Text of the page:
Recently, we’ve covered the process of how a self storage unit goes from being in good standing with a facility to getting sold, at auction, to the highest bidder.
Now, it’s time to cover how storage auctions work. Perhaps you’re curious about the process, or maybe you’d like to attend an auction and even bid on a unit or two. The information here covers what happens at such an auction so you can observe or participate.
You can’t just show up to a storage auction the moment it starts and place a bid. Everyone participating has to register first. Fortunately, at most of these auctions, you can show up about half an hour ahead of time to register for a bidder number. If you don’t register, you can’t participate, though you can observe. When you find an auction you’d like to take part in, call the facility and ask about their specific registration procedures.
Just like you would when holiday shopping, gambling at a casino, or visiting a thrift store, set a budget for how much you’re willing to spend, and don’t exceed it.
Before the auctions start, the former tenants can still arrive and pay off their rent, preventing their units from going to auction. This usually doesn’t happen, but it’s something to keep in mind. Once the auctions start, however, they’re out of chances.
When a unit is about to be auctioned, the facility will open it up so that bidders can look inside. No one is allowed to enter the unit, so you will need to make an educated guess, based on the view from outside, on how much you think the contents are worth.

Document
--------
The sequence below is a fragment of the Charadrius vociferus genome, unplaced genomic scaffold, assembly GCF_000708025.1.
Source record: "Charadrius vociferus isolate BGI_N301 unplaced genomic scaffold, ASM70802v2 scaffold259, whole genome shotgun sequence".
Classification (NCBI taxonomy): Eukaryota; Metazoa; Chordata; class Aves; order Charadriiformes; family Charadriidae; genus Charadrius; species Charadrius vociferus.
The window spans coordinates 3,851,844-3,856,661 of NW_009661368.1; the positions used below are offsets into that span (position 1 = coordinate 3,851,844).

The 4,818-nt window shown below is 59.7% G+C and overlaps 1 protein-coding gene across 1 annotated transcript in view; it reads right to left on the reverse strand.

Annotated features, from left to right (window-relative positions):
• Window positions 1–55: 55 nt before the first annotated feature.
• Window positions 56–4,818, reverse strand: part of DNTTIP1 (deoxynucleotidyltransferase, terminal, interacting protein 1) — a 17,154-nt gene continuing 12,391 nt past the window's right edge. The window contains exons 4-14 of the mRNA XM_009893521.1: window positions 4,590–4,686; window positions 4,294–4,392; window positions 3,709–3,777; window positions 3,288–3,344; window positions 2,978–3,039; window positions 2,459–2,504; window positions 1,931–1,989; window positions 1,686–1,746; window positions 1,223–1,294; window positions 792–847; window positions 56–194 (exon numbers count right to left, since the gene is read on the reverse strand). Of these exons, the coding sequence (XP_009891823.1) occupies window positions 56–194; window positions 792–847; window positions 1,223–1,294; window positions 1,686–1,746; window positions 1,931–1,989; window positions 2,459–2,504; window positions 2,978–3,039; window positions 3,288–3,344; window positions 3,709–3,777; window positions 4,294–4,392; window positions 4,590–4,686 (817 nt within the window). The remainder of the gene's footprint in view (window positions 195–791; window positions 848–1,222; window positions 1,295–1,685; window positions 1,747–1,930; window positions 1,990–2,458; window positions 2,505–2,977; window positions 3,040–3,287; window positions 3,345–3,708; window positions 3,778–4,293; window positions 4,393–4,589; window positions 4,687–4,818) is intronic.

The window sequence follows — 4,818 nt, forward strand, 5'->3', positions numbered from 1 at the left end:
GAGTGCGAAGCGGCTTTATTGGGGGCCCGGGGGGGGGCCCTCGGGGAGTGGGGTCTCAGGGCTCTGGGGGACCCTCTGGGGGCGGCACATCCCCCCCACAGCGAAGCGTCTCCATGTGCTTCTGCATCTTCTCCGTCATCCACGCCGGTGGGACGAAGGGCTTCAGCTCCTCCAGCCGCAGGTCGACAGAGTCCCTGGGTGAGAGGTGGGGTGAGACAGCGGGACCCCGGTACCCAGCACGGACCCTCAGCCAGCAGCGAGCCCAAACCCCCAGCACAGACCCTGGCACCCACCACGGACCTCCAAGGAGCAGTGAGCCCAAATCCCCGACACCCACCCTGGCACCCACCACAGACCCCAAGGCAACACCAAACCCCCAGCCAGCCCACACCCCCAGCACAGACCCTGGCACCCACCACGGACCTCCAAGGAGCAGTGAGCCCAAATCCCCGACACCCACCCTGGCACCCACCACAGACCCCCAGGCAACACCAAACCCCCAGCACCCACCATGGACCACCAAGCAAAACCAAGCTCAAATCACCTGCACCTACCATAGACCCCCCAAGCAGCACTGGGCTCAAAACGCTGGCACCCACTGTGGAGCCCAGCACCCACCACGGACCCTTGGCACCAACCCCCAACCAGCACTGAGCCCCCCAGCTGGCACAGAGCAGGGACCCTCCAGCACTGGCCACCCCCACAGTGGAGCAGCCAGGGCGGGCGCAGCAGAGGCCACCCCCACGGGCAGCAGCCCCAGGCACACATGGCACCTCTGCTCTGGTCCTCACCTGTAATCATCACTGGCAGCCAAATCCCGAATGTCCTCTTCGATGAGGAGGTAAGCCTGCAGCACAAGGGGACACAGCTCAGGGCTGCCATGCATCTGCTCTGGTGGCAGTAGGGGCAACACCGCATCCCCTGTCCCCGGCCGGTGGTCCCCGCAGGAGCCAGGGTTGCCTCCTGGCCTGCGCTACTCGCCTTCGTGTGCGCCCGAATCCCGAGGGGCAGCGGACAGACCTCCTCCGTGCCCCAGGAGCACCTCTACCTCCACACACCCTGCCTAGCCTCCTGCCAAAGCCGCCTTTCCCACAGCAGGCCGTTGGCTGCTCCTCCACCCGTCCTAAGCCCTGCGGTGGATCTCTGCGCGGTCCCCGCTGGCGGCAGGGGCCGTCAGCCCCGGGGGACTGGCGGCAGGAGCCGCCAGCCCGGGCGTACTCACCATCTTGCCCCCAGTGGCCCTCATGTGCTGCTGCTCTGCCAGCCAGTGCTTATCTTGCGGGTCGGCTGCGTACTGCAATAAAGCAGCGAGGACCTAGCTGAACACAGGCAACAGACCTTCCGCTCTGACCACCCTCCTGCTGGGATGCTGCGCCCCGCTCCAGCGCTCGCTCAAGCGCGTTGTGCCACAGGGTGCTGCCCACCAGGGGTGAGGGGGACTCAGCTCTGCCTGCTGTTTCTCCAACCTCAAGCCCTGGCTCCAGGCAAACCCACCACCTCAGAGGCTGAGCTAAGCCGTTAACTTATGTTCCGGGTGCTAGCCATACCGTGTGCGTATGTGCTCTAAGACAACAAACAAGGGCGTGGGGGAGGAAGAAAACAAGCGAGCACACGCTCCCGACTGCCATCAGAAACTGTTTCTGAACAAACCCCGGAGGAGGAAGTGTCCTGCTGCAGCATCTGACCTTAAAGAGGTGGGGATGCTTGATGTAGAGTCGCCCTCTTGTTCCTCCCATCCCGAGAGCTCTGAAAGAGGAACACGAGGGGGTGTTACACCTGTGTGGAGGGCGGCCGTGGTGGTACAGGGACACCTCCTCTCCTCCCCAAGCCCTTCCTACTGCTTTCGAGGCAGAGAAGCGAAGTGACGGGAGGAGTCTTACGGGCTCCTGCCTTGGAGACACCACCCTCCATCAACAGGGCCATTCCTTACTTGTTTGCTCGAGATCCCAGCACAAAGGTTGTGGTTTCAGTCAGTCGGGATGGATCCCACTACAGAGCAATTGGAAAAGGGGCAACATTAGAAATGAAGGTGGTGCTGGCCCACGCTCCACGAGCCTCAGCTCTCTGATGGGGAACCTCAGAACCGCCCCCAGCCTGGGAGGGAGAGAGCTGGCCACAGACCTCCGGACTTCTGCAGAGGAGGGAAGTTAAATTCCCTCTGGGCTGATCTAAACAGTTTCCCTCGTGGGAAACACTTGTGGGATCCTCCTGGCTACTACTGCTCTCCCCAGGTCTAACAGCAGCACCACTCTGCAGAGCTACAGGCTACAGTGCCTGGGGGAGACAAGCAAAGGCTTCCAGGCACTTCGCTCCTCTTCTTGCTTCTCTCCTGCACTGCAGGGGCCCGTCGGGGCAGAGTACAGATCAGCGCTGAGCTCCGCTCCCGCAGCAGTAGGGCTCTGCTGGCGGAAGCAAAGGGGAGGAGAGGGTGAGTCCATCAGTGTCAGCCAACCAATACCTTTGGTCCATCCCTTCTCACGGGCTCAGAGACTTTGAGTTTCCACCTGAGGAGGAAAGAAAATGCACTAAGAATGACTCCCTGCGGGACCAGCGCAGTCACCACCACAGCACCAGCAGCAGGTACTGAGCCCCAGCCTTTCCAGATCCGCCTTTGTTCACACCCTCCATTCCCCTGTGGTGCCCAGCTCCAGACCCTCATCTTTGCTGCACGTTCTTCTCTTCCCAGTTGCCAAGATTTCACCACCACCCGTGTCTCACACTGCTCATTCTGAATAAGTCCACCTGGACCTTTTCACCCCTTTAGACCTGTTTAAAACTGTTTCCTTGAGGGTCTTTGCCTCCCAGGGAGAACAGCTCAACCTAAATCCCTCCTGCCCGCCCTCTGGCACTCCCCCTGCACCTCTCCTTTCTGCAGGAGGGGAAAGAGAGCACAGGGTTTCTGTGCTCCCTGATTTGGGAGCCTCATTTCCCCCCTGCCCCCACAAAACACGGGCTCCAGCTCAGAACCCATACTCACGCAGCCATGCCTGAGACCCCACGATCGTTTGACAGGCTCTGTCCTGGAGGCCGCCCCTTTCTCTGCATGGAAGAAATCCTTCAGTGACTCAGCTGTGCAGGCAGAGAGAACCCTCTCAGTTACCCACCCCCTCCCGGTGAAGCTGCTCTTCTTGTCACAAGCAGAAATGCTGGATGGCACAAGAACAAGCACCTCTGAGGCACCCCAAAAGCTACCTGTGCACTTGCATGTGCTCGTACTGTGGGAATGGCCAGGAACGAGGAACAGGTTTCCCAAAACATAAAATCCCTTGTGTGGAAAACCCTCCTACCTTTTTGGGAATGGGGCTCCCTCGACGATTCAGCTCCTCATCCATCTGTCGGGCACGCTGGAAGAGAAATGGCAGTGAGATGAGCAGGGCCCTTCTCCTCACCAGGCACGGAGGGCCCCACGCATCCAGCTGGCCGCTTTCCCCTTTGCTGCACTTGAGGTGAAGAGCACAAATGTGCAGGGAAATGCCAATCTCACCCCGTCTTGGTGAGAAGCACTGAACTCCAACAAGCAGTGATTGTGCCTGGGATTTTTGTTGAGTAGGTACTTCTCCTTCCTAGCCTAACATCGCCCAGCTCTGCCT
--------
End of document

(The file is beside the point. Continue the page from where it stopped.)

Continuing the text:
This is more etiquette than a rule, but it’s important to keep in mind. You can make a lot of people angry if you don’t follow this guideline. If you see something valuable in a unit, don’t talk about it to others. Don’t tell the other bidders what you saw.
You will probably be required to turn over highly personal items from the last tenant to the facility. This means photos, legal documents, tax records, and the like. The facility will attempt to contact the previous tenant to return them.
If you find firearms or ammunition in your unit, you are required to turn them over to law enforcement.
You do not get the title to vehicles you acquire from winning a storage unit auction. However, you can strip them for parts.
Rather than using paddles like at many auctions, at a storage auction, you simply call out your bid. Bidding continues until someone gives the highest bid. Then, the highest bidder signs paperwork that turns ownership of the unit to them and pays the facility.
Self storage facilities generally prefer people to pay their winning bids in cash, but some will take credit cards. Call ahead if you’re unable to bring cash to ask if credit or debit cards are an acceptable form of payment.
Note as well that you may be required to pay a deposit on the unit, which they will refund once you’ve cleaned it out.
As mentioned, usually the facility will ask you to pay immediately once you win a unit auction, but you may be able to pay at the end of the day. You then have 48 hours to clear out everything in the unit. We recommend having a friend help you out, and offer to pay them or give them something from the unit.
Going through a full storage unit can be a lot of work. You can do some of it at the facility, of course, but you may also want to rent a truck to bring everything home so you can go through it there.
Now, you have enough information to participate in a storage auction! You may want to observe one first, as you’ll pick up additional ideas doing so, but you should have no trouble following what’s going on. We hope this helps you find some fantastic treasures when you do win a unit.